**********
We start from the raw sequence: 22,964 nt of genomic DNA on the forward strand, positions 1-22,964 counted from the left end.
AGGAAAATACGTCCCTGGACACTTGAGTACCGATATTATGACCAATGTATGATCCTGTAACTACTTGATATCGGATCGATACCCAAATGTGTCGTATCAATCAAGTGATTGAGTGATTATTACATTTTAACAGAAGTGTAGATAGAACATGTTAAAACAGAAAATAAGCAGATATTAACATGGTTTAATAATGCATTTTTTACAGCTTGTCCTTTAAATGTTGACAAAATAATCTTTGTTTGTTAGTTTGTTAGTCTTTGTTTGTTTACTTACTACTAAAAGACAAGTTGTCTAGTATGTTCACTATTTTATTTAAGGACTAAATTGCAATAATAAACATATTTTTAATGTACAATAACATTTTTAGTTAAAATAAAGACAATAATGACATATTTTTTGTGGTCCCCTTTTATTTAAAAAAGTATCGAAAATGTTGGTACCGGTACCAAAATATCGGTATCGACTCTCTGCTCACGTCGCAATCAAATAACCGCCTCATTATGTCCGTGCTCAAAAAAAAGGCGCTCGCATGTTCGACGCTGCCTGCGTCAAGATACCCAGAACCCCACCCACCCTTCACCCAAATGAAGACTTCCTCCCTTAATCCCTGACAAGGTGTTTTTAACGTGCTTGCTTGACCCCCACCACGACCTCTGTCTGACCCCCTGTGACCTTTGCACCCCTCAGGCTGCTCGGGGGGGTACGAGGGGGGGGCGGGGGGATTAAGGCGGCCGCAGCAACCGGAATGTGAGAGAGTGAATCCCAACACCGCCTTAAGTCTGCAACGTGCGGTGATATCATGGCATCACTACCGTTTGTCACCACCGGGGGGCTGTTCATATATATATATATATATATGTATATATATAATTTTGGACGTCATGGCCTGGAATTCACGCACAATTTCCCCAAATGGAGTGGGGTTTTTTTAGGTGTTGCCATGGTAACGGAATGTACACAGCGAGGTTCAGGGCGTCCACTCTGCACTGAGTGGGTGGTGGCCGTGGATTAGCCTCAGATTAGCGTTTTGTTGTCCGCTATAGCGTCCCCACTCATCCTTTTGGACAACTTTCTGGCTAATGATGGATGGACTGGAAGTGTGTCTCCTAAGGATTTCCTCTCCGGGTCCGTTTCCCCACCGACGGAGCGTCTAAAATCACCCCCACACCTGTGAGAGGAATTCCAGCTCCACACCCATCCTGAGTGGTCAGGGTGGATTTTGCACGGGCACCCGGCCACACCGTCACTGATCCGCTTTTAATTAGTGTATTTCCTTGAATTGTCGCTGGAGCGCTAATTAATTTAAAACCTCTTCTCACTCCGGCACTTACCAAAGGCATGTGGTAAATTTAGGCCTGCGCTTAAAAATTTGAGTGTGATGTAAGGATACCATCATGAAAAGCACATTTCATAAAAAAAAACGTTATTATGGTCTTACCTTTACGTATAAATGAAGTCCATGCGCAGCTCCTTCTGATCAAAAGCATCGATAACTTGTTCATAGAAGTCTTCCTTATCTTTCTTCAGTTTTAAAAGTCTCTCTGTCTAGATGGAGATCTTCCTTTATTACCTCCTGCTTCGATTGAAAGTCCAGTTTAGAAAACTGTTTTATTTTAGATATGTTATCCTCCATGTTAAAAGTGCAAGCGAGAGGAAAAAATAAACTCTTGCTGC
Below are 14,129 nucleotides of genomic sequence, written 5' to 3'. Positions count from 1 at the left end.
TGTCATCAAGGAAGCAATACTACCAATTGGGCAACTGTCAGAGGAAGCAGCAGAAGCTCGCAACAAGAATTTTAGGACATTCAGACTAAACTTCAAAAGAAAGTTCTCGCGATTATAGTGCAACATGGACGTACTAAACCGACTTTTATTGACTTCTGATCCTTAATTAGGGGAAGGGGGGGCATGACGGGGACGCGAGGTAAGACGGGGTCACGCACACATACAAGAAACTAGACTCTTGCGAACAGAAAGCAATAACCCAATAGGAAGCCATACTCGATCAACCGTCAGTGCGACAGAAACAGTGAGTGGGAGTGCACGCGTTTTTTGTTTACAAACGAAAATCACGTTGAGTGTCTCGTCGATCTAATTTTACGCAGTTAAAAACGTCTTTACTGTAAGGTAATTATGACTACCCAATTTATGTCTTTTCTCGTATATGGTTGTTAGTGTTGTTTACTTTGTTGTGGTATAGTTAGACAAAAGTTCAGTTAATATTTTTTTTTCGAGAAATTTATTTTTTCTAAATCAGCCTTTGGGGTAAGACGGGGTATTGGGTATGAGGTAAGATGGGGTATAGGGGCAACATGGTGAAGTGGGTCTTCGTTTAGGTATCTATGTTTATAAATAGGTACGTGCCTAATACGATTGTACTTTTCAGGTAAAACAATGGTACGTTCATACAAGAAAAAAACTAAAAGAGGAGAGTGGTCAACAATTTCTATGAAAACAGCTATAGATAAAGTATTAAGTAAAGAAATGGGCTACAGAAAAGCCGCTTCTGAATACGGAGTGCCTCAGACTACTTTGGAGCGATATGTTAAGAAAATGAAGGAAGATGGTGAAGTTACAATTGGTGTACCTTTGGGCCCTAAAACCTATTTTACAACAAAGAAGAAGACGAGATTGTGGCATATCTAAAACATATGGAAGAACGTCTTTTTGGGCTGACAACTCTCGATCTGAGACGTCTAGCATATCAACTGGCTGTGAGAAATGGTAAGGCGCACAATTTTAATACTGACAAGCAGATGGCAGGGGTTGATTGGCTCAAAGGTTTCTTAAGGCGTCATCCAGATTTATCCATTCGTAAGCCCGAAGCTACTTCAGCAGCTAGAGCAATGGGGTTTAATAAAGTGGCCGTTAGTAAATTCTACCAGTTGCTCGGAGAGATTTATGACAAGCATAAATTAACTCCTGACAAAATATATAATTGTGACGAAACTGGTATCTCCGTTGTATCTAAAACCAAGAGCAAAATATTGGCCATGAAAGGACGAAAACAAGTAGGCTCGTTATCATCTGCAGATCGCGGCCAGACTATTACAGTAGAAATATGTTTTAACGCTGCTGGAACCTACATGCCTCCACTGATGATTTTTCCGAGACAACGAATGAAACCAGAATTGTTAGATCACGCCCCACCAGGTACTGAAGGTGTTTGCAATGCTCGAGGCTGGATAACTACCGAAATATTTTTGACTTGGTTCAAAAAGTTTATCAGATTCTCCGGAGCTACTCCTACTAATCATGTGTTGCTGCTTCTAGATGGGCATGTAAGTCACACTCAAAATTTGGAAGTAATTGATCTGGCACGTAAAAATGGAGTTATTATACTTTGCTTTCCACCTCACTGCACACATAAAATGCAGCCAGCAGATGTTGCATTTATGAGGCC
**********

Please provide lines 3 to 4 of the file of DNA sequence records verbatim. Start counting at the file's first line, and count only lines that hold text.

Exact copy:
Below are 14,129 nucleotides of genomic sequence, written 5' to 3'. Positions count from 1 at the left end.
TGTCATCAAGGAAGCAATACTACCAATTGGGCAACTGTCAGAGGAAGCAGCAGAAGCTCGCAACAAGAATTTTAGGACATTCAGACTAAACTTCAAAAGAAAGTTCTCGCGATTATAGTGCAACATGGACGTACTAAACCGACTTTTATTGACTTCTGATCCTTAATTAGGGGAAGGGGGGGCATGACGGGGACGCGAGGTAAGACGGGGTCACGCACACATACAAGAAACTAGACTCTTGCGAACAGAAAGCAATAACCCAATAGGAAGCCATACTCGATCAACCGTCAGTGCGACAGAAACAGTGAGTGGGAGTGCACGCGTTTTTTGTTTACAAACGAAAATCACGTTGAGTGTCTCGTCGATCTAATTTTACGCAGTTAAAAACGTCTTTACTGTAAGGTAATTATGACTACCCAATTTATGTCTTTTCTCGTATATGGTTGTTAGTGTTGTTTACTTTGTTGTGGTATAGTTAGACAAAAGTTCAGTTAATATTTTTTTTTCGAGAAATTTATTTTTTCTAAATCAGCCTTTGGGGTAAGACGGGGTATTGGGTATGAGGTAAGATGGGGTATAGGGGCAACATGGTGAAGTGGGTCTTCGTTTAGGTATCTATGTTTATAAATAGGTACGTGCCTAATACGATTGTACTTTTCAGGTAAAACAATGGTACGTTCATACAAGAAAAAAACTAAAAGAGGAGAGTGGTCAACAATTTCTATGAAAACAGCTATAGATAAAGTATTAAGTAAAGAAATGGGCTACAGAAAAGCCGCTTCTGAATACGGAGTGCCTCAGACTACTTTGGAGCGATATGTTAAGAAAATGAAGGAAGATGGTGAAGTTACAATTGGTGTACCTTTGGGCCCTAAAACCTATTTTACAACAAAGAAGAAGACGAGATTGTGGCATATCTAAAACATATGGAAGAACGTCTTTTTGGGCTGACAACTCTCGATCTGAGACGTCTAGCATATCAACTGGCTGTGAGAAATGGTAAGGCGCACAATTTTAATACTGACAAGCAGATGGCAGGGGTTGATTGGCTCAAAGGTTTCTTAAGGCGTCATCCAGATTTATCCATTCGTAAGCCCGAAGCTACTTCAGCAGCTAGAGCAATGGGGTTTAATAAAGTGGCCGTTAGTAAATTCTACCAGTTGCTCGGAGAGATTTATGACAAGCATAAATTAACTCCTGACAAAATATATAATTGTGACGAAACTGGTATCTCCGTTGTATCTAAAACCAAGAGCAAAATATTGGCCATGAAAGGACGAAAACAAGTAGGCTCGTTATCATCTGCAGATCGCGGCCAGACTATTACAGTAGAAATATGTTTTAACGCTGCTGGAACCTACATGCCTCCACTGATGATTTTTCCGAGACAACGAATGAAACCAGAATTGTTAGATCACGCCCCACCAGGTACTGAAGGTGTTTGCAATGCTCGAGGCTGGATAACTACCGAAATATTTTTGACTTGGTTCAAAAAGTTTATCAGATTCTCCGGAGCTACTCCTACTAATCATGTGTTGCTGCTTCTAGATGGGCATGTAAGTCACACTCAAAATTTGGAAGTAATTGATCTGGCACGTAAAAATGGAGTTATTATACTTTGCTTTCCACCTCACTGCACACATAAAATGCAGCCAGCAGATGTTGCATTTATGAGGCC